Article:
Constitutional (mis)Adventures: Revisiting Quebec’s Proposed Charter of Values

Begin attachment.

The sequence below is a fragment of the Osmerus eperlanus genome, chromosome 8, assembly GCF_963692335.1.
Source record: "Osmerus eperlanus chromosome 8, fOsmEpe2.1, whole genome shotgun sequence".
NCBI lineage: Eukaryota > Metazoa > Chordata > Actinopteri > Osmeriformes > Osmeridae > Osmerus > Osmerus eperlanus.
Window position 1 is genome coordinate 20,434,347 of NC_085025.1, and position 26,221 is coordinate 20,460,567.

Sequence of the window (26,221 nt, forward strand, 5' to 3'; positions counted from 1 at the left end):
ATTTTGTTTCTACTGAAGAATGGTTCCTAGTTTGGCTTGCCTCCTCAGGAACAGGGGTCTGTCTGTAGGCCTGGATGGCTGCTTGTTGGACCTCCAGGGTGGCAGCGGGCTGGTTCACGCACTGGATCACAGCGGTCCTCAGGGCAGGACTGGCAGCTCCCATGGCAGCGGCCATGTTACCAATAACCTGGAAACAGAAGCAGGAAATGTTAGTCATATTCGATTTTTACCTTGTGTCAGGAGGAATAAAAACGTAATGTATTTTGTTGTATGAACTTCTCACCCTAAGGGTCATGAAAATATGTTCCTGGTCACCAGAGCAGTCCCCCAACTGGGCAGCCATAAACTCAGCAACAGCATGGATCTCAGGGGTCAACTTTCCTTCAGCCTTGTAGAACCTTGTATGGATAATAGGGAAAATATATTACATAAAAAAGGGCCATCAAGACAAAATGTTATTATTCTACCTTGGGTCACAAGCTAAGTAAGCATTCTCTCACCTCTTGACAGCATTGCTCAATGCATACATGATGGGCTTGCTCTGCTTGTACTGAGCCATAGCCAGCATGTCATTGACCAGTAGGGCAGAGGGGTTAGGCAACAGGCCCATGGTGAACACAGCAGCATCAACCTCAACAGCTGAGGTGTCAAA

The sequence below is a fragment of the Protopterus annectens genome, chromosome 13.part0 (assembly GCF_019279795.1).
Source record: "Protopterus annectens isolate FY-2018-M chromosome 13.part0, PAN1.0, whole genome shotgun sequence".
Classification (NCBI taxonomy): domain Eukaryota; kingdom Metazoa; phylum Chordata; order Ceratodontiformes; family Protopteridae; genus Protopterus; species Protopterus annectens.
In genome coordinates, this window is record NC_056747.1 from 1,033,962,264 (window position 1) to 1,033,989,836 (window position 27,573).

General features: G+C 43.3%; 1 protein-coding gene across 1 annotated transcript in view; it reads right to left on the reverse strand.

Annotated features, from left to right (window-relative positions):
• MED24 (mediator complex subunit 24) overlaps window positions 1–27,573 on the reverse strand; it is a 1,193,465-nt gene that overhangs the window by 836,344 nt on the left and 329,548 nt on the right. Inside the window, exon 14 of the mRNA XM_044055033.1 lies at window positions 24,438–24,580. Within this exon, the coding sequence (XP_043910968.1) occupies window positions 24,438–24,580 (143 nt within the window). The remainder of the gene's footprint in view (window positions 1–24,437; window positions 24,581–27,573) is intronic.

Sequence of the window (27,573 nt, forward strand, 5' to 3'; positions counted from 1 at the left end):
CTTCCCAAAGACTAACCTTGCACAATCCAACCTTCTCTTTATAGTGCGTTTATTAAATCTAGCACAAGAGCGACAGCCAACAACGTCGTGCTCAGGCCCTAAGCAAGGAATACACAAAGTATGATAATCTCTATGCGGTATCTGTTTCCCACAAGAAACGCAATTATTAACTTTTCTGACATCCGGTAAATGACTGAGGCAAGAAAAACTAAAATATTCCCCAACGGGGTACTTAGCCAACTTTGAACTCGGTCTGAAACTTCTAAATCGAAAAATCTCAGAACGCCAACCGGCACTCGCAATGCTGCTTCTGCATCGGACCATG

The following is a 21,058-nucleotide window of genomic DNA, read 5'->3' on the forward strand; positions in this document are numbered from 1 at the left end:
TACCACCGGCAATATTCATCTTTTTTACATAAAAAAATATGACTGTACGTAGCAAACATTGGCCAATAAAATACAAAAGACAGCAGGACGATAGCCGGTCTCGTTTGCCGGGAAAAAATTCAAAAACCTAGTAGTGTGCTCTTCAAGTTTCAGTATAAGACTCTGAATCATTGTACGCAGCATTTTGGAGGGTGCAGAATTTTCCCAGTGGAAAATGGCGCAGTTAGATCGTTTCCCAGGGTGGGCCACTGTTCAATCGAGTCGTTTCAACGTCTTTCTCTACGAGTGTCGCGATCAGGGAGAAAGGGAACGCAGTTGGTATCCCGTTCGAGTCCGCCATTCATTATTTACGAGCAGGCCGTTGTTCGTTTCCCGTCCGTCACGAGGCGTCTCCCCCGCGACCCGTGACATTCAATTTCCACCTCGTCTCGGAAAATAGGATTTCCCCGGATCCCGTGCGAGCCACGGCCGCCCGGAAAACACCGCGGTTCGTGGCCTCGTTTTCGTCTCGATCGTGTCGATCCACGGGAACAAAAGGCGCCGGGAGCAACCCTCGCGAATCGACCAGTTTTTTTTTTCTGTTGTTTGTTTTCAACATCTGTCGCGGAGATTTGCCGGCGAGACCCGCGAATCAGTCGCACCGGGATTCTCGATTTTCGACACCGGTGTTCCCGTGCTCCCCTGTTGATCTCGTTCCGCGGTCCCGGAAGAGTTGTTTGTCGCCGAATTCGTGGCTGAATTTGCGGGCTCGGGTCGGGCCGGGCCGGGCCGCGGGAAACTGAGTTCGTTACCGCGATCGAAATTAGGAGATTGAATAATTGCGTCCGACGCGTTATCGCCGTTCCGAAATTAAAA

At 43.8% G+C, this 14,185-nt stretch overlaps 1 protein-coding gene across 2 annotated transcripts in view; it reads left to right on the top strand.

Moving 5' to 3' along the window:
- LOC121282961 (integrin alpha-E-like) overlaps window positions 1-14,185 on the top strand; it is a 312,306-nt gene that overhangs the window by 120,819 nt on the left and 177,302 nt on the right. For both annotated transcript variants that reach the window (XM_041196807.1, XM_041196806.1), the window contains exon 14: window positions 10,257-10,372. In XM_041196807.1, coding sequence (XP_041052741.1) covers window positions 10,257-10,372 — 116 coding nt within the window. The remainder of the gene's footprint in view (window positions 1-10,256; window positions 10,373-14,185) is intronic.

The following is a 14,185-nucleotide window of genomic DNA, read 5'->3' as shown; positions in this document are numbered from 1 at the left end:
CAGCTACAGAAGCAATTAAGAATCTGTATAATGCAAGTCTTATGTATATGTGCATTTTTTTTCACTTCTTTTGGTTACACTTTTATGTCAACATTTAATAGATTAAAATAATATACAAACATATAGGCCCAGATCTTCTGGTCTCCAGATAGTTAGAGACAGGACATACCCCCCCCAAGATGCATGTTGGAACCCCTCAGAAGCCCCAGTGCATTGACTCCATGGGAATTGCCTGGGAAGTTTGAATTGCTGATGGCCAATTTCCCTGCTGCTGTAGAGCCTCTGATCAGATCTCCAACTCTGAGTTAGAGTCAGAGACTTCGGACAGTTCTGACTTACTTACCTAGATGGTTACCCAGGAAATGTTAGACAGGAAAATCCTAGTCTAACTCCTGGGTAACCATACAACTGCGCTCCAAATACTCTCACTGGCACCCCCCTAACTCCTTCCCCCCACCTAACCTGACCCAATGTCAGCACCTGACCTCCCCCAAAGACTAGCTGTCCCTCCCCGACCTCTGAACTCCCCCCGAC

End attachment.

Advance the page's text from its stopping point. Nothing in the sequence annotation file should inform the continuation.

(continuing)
AbstractIn November 2013, the Parti Québécois introduced the Charter affirming the values of State secularism and religious neutrality and of equality between women and men, and providing a framework for accommodation requests (also known as Bill 60). This proposed piece of legislation would substantially alter how public services are offered and received in Québec. This article argues that this legislative project was much more than a simple law, and rather, as discussed, about reconfiguring the constitutional relationship that Quebecers entertain with the rest of Canada. As such, it engages with the constitutional “misadventures”, as experienced in Quebec in 2013-2014. Drawing on briefs submitted to the Commission des institutions before the National Assembly and the official report of debates, as well as relevant academic commentary and case law, this article offers a critical portrait of Bill 60 in order to understand its scope and its potential implications on a constitutional level, including a background to Bill 60, in terms of past confrontations with religious reasonable accommodation in Quebec. Ultimately, this article proposes a more careful elaboration of religious reasonable accommodation, how it would alter the meaning of accommodation under the Quebec Charter and the resulting tension with the Canadian Charter.